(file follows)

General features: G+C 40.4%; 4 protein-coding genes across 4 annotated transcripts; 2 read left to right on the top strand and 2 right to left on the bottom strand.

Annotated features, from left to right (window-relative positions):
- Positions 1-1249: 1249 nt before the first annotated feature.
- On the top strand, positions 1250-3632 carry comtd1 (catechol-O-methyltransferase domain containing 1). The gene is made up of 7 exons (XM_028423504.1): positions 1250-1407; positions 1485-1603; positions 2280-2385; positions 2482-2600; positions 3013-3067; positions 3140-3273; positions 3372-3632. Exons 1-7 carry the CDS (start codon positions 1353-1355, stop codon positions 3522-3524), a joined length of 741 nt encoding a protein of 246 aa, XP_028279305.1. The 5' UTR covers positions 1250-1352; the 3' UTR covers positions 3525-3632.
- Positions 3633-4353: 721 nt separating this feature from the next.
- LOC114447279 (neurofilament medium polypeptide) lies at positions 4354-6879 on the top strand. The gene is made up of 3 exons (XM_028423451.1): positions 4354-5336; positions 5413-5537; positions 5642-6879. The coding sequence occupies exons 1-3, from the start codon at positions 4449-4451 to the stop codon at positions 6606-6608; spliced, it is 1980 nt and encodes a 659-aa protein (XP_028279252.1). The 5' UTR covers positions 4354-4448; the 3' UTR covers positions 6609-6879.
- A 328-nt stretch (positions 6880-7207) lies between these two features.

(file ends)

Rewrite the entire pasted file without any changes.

General features: G+C 40.4%; 4 protein-coding genes across 4 annotated transcripts; 2 read left to right on the top strand and 2 right to left on the bottom strand.

Annotated features, from left to right (window-relative positions):
- Positions 1-1249: 1249 nt before the first annotated feature.
- On the top strand, positions 1250-3632 carry comtd1 (catechol-O-methyltransferase domain containing 1). The gene is made up of 7 exons (XM_028423504.1): positions 1250-1407; positions 1485-1603; positions 2280-2385; positions 2482-2600; positions 3013-3067; positions 3140-3273; positions 3372-3632. Exons 1-7 carry the CDS (start codon positions 1353-1355, stop codon positions 3522-3524), a joined length of 741 nt encoding a protein of 246 aa, XP_028279305.1. The 5' UTR covers positions 1250-1352; the 3' UTR covers positions 3525-3632.
- Positions 3633-4353: 721 nt separating this feature from the next.
- LOC114447279 (neurofilament medium polypeptide) lies at positions 4354-6879 on the top strand. The gene is made up of 3 exons (XM_028423451.1): positions 4354-5336; positions 5413-5537; positions 5642-6879. The coding sequence occupies exons 1-3, from the start codon at positions 4449-4451 to the stop codon at positions 6606-6608; spliced, it is 1980 nt and encodes a 659-aa protein (XP_028279252.1). The 5' UTR covers positions 4354-4448; the 3' UTR covers positions 6609-6879.
- A 328-nt stretch (positions 6880-7207) lies between these two features.